Wednesday 17 July 2019

French lesson: Focus on carbon tax could spark yellow vest protests, warns FG TD

Fine Gael TD Hildegarde Naughton. Photo: Tom Burke
Fine Gael TD Hildegarde Naughton. Photo: Tom Burke
Conor McCrave

Conor McCrave

Fine Gael TD Hildegarde Naughton has warned a coherent plan is needed for future carbon tax hikes in order to meet climate change targets without inciting 'yellow vest' protests in Ireland.

Planned fuel hikes sparked unrest in France last year and brought thousands to the streets in angry protest over government policies.

Ms Naughton chairs the Joint Oireachtas Committee on Climate Change, which is due to deliver a series of recommendations this month.

She said caution should be taken on any carbon-pricing measures to avoid sparking similar unrest here in Ireland.

"The most talked about aspect of our report is carbon pricing," she said addressing a crowd at the DCU Climate Change Conference yesterday.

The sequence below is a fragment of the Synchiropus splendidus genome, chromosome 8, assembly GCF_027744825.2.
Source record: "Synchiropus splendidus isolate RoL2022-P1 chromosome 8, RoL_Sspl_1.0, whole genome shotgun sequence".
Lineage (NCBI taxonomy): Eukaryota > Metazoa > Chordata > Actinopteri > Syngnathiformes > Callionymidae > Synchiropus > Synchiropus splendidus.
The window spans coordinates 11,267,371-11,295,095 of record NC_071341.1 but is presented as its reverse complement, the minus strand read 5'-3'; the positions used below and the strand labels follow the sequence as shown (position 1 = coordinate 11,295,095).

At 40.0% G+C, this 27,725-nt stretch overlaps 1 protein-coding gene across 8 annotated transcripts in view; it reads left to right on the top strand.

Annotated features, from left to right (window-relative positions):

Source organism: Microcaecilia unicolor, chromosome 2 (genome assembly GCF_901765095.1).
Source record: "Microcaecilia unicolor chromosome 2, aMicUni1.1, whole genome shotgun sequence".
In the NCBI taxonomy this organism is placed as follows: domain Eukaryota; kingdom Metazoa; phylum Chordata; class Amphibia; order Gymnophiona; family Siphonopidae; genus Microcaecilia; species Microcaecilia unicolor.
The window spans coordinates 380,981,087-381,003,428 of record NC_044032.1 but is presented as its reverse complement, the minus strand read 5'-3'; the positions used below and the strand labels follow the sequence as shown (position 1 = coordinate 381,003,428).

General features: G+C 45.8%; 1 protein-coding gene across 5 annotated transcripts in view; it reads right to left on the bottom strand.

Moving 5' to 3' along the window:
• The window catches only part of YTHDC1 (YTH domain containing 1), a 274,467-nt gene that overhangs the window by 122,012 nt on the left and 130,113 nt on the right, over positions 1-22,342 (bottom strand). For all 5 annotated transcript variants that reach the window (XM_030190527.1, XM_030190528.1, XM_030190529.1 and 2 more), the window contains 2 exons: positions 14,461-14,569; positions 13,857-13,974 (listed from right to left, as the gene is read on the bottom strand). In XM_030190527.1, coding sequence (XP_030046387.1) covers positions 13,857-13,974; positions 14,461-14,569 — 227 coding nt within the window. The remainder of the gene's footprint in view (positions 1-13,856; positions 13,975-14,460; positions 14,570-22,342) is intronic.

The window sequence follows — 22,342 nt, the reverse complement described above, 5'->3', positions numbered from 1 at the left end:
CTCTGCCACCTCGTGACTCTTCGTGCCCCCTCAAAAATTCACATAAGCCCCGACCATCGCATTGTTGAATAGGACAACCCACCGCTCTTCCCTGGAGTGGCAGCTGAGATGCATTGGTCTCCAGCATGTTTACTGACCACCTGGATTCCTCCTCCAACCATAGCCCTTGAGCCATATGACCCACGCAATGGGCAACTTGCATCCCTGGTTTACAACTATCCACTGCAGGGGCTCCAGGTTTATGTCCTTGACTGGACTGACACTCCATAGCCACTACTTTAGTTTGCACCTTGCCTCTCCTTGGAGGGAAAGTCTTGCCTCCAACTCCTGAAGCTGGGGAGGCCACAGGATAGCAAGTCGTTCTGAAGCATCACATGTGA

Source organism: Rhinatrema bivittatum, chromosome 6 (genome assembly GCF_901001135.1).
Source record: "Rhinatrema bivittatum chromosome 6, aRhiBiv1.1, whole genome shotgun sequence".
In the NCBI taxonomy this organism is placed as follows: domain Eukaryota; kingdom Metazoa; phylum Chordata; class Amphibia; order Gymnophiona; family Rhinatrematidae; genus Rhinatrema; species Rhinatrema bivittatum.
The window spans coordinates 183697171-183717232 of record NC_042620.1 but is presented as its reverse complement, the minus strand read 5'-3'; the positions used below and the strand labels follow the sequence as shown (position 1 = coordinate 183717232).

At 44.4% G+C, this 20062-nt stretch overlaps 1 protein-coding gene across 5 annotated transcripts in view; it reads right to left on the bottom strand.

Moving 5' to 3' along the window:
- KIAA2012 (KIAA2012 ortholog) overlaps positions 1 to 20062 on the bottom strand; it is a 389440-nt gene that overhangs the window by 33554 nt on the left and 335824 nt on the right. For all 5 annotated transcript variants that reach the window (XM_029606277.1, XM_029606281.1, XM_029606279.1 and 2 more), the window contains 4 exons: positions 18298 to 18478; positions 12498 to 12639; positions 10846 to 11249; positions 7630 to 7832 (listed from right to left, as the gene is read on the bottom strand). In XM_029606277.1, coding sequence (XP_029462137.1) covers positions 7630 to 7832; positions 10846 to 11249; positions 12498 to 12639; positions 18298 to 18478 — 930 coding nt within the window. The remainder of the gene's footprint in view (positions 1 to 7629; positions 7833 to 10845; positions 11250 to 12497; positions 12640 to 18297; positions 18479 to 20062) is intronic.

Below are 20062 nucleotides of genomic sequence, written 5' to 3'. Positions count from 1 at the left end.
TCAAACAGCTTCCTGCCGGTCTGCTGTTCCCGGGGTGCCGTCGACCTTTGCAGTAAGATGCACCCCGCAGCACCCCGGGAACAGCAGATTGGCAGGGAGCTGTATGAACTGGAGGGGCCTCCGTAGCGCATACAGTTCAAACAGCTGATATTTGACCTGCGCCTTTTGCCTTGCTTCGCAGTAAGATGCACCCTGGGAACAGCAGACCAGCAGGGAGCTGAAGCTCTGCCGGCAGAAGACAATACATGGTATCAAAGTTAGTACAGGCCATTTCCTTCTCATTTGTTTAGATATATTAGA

"I'm on record as saying that I hoped the committee would adopt a cross-party consensus on the need for an increase in price on carbon.

"Taxes or carbon pricing is not an easy issue in any country and we see what happened in France in relation to the protests in relation to that.

"We're all very conscious of what happened in France and what we don't want, or I don't want, is that when we report, is that the focus will be on the carbon tax and that's all that will be covered in the media."

Last October, Finance Minister Paschal Donohoe shied away from huge tax hikes on fuels such as diesel, a move for which he came under fire from environmental groups.

Ireland has lagged behind other EU countries in the race to meet EU climate change targets and is facing huge fines as a result.

Ms Naughton said the the committee's report would end up drawing attention to the carbon hikes despite proposing a range of measures for the agricultural sector as well as driving renewable energy.

"The focus is often on the negatives, so that would be my fear at the end of this, that we're all going to hear about the carbon tax when all of our discussions now really are around everything else," she said.

Irish Independent

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